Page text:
Nicolás Guillén About
Nicolás Cristóbal Guillén Batista is a renowned Cuban poet, born on July 10, 1902, in Camagüey, Cuba. His father was director of the newspaper “Las Dos Repúblicas” and provincial councilor of the National Liberal Party, and his mother Algeria Batista Arrieta has been described as “a woman of character and courage, responsible for the upbringing of [her] children and the management of the home. Both parents were of “mulato” origin, black-and-white mestizaje, synthesis of the Criollo and “cubanidad.”
A Cuban poet who is considered a genuine representative of the “poesía negra” (Black poetry) of his country. He worked as a typographer before dedicating himself to journalism and becoming known as a writer. He participated intensely in Cuban cultural and political life, which landed him in exile on several occasions. He joined the Communist Party in 1937, and after the triumph of the Cuban Revolution in 1959, held important diplomatic posts and missions.
There have been several poets who have received, at different times, the title of National Poet of Cuba, among which are José María Heredia (1803-1839), Julián del Casal (1863-1893), Agustín Acosta (1886-1979), and finally Nicolás Guillén (1902-1989).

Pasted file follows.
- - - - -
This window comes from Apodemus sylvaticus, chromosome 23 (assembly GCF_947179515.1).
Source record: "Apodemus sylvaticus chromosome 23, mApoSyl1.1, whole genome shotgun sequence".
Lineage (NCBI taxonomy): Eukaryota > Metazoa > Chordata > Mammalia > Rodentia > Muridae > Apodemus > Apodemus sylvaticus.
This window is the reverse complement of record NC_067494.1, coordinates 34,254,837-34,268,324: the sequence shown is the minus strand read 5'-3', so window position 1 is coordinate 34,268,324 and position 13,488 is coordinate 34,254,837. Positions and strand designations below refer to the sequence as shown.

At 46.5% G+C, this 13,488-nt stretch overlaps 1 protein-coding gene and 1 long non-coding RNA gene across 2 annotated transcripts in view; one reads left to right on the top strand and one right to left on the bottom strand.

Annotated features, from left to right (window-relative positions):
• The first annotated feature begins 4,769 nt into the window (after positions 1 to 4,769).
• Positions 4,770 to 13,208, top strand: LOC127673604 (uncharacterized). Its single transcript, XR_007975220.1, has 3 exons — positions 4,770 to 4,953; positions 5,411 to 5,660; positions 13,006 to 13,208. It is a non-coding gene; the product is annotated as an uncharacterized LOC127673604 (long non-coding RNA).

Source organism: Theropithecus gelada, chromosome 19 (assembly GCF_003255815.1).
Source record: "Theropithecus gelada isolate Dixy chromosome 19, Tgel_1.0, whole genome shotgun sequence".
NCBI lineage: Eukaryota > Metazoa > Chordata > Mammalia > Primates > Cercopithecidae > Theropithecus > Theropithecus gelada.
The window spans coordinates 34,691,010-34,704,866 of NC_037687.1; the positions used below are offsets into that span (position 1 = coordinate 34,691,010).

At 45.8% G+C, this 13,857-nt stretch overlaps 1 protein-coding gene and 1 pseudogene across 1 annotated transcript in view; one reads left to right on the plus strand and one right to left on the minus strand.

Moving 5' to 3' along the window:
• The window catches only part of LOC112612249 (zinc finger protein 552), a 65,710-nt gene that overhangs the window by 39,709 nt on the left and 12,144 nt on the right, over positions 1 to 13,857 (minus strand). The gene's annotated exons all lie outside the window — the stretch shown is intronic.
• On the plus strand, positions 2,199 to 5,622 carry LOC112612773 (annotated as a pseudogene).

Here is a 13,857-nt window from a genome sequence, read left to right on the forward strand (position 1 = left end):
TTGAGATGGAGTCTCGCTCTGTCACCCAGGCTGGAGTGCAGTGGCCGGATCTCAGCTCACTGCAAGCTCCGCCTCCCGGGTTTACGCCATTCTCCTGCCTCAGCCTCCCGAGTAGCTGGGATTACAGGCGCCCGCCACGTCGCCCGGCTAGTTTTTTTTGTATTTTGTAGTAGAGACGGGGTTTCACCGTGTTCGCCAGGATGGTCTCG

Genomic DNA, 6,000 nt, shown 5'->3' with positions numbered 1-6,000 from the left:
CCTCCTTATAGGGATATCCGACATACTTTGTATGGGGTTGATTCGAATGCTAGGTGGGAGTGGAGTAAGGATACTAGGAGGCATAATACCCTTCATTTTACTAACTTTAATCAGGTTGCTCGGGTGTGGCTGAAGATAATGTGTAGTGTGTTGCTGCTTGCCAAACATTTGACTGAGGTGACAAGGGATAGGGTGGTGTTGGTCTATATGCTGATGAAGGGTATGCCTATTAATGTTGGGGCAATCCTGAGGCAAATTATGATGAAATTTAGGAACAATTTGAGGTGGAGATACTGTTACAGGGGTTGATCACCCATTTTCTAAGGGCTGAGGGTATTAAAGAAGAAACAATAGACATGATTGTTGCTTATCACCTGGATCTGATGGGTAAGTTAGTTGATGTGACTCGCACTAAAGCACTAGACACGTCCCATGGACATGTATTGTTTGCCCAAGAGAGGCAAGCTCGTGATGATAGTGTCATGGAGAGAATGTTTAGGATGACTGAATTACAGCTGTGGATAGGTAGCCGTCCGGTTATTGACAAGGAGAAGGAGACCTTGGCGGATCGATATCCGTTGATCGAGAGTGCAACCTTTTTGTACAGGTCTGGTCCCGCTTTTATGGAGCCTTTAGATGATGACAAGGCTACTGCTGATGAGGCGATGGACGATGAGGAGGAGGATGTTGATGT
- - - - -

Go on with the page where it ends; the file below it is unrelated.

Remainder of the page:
In July 1936 the Spanish Civil War broke out, the echoes of the horrors, of pain and death were felt very deeply by the poet. So much so that he becomes quite involved and travels to Spain to participate in the II International Congress of Writers for the Defense of Culture in the Spanish Republic.
He began his literary production and strengthened it in the avant-garde experiences of the twenties, in the context of which he soon became the most outstanding representative of Afro-Cuban/Carribbean poetry. He used all the resources characteristic of that poetry with the will to achieve an authentic expression for a mulatto culture and manifested a social concern that was accentuated with the passage of the years.
Guillén discovers that within the structure and spirit of the Son there are poetic possibilities not previously explored. He extracts the “montuno” from the popular Son (usually played by typical sextets in Cuba), that is, the rhythmic refrain in the form of malicious and mocking commentary, and “that sense of ending that all is resolved in laughter and dancing.”
The Son is a form of music and dance, combining melody, meters and musical instruments with the tradition of African song and rhythm.
Its importance for Guillen is that it embodies popularity in all its facets, both rhythmic and musical as orality, becoming the main stylistic resources of his work, and making it an instrument to express his dissatisfaction with the social, racial and economic situation of Cuba, through an integrating nationalism.